Sixteen questions! It has taken us sixteen questions to even begin to describe the term “Colour Space” with any degree of useful communication. We can hop right in to our question…
Question #17: What is an RGB colour space?
Careful before you scream out “YOU JUST SAID RGB IS A COLOUR SPACE!!111!!”. See the article “an” in front of “RGB”? That is an important “an”. RGB is a colour encoding model that transports a colour space. Unto itself, it’s just a hollow container.
This question is going to bore you, because frankly, you already have the individual pieces of what composes a colour space. That is, the CIE defines a colour space loosely as:
[a] geometric representation of colour in space, usually of 3 dimensionsThe CIE definition of the term “colour space”
For pixel pushers though, that typically refers to one specific three dimensional encoding representation. Pixel pushers usually are dealing with RGB encodings, of course1
In the International Standard discussing photographic and graphic technology, the glossary includes a description of an RGB colour space must define three critical aspects:
- A set of three primaries that detail the chromaticities of the three primary lights individually.
- A chromaticity detailing the white point of the RGB encoding, which is typically when R=G=B.
- A set of transfer functions or a transfer function that describes the relationship between the encoding and the ground truth of linear tristimulus .
That is, if anyone ever utters the infernal words colour space in your vicinity, take it upon yourself to make sure they aren’t barfing up garbage. I assure you that people throw around the term “sRGB” without understanding what it is, what it represents, and very rarely understanding what the specification encapsulates relating to the above three extremely important bullet points.
Always remember that colour spaces almost always refer to something. sRGB and ITU-R BT.1886 for example, refers to display devices. ITU-R BT.709 refers to a camera encoding.
Let’s now take a moment to shame the clusterf*ck of stupidity out there by being very clear on several crucial things that you should take away from this question:
Hopefully you can pass that along to prevent more idiots spreading idiocy.
Answer #17: An RGB colour space, as outlined in the international standard ISO 22028-1:2016 must specify:
- A transfer function or a set of transfer functions2
- Three chromaticities for each of the three primary lights
- The chromaticity of the white point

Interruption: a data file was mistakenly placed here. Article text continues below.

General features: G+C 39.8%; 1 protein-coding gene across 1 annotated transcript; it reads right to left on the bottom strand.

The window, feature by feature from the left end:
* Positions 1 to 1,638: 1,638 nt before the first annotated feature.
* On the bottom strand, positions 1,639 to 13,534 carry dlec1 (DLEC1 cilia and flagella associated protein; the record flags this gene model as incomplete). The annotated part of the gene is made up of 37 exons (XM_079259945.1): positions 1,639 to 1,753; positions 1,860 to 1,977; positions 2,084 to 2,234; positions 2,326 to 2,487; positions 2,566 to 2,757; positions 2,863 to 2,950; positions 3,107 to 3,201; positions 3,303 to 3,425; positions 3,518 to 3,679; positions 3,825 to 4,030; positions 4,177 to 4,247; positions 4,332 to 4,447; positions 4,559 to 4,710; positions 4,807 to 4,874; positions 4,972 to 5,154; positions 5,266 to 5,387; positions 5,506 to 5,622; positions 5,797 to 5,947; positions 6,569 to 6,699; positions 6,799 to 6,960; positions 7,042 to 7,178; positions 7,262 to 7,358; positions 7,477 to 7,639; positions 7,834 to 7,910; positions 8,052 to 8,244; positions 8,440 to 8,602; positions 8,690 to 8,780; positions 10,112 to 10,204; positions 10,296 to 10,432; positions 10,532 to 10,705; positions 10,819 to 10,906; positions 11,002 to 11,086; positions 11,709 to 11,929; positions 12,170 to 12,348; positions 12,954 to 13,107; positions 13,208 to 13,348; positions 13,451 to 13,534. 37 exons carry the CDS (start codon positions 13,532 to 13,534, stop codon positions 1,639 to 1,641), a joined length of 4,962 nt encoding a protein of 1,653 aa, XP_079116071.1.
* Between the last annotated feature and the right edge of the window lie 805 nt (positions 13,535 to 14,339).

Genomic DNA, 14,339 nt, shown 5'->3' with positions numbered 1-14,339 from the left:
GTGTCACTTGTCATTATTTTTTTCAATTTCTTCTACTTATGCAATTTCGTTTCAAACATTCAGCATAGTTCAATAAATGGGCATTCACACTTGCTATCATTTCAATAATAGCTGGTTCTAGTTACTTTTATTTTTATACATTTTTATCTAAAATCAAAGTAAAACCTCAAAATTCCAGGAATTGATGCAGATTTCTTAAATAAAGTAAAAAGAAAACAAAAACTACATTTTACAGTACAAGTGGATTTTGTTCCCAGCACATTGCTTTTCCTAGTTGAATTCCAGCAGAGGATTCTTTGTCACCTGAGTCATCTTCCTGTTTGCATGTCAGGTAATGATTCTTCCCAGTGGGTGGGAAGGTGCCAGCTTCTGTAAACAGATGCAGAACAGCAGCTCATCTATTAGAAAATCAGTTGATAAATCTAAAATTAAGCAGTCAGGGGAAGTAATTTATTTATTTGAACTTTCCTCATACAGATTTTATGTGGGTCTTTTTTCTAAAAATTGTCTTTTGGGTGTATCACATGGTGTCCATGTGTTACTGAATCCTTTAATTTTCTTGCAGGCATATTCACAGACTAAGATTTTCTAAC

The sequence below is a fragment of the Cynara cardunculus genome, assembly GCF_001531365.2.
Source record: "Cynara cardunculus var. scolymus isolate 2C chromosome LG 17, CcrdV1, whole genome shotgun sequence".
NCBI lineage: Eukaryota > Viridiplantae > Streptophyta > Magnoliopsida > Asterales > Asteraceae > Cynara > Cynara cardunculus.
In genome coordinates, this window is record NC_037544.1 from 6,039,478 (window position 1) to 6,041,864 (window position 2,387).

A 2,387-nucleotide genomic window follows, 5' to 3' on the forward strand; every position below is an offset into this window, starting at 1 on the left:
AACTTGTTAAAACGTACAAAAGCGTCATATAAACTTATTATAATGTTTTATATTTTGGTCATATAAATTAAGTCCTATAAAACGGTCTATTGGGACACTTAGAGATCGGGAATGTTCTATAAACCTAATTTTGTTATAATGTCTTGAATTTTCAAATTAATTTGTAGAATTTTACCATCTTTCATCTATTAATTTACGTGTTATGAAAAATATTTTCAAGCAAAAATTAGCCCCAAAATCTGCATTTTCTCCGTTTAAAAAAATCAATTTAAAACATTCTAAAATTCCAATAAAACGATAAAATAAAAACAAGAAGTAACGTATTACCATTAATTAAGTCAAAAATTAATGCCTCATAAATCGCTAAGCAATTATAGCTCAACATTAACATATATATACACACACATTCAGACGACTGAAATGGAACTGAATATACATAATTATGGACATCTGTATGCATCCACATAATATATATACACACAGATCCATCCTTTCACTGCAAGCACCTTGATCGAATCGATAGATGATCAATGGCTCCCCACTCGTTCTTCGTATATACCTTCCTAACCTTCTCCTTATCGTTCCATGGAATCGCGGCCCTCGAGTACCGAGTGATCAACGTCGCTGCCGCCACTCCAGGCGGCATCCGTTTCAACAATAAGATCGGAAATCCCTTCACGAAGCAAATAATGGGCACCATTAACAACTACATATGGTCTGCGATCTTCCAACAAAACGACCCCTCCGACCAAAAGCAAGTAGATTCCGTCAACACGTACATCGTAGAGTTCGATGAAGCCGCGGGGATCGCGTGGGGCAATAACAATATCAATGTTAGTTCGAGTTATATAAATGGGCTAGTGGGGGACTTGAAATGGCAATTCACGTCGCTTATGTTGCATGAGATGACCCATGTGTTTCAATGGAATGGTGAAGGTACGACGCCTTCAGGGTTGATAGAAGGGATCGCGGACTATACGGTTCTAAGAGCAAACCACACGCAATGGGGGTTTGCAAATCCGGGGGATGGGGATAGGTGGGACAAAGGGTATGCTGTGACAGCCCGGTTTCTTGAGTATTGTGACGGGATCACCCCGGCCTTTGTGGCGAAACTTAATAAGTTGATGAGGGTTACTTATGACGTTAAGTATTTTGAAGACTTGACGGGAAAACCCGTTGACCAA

I hope this is a very clear answer. You’ll have to appreciate that the folks who understand this stuff very likely want to use the colourful language above that typical raunchy pixel f*ckers might use, but can’t for reasons of professionalism or otherwise.
I just checked my pocket and have zero f*cks left, so I’m giving you this information using the language required to hammer the point home. Don’t let some dipsh*t developer, or StackExchange idiot, or random YouTube buffoon, or donkey blog post tell you otherwise. You have the links… hammer them over the head with it. Eventually, my grizzled and grumpy pixel pusher friend, they will cease spreading their horses*it, and the next crop of pixel pushers won’t be as confused as we were when we started.
With that out of the way, there are bigger fish to fry…
1 Some of you poor, poor people may also be dealing with CMYK encoding models of course, and I feel for you. Sometimes it might be a hybrid output, or even be the primary output! We will get into the nuances of print CMYK encoding models soon enough, but you have already probably deduced that they are not entirely dissimilar to the complexities around RGB, and in fact, the majority of the questions already covered are directly related to the contextual nature of CMYK encoding models!
2 Remember folks, friends don’t let friends say that wretchedly useless word “gamma”. Always remember that the actual specification of sRGB itself, which is referenced in Question #6, written over two decades ago, has a very important annex solely dedicated to destroying the term. The last sentence from that annex is: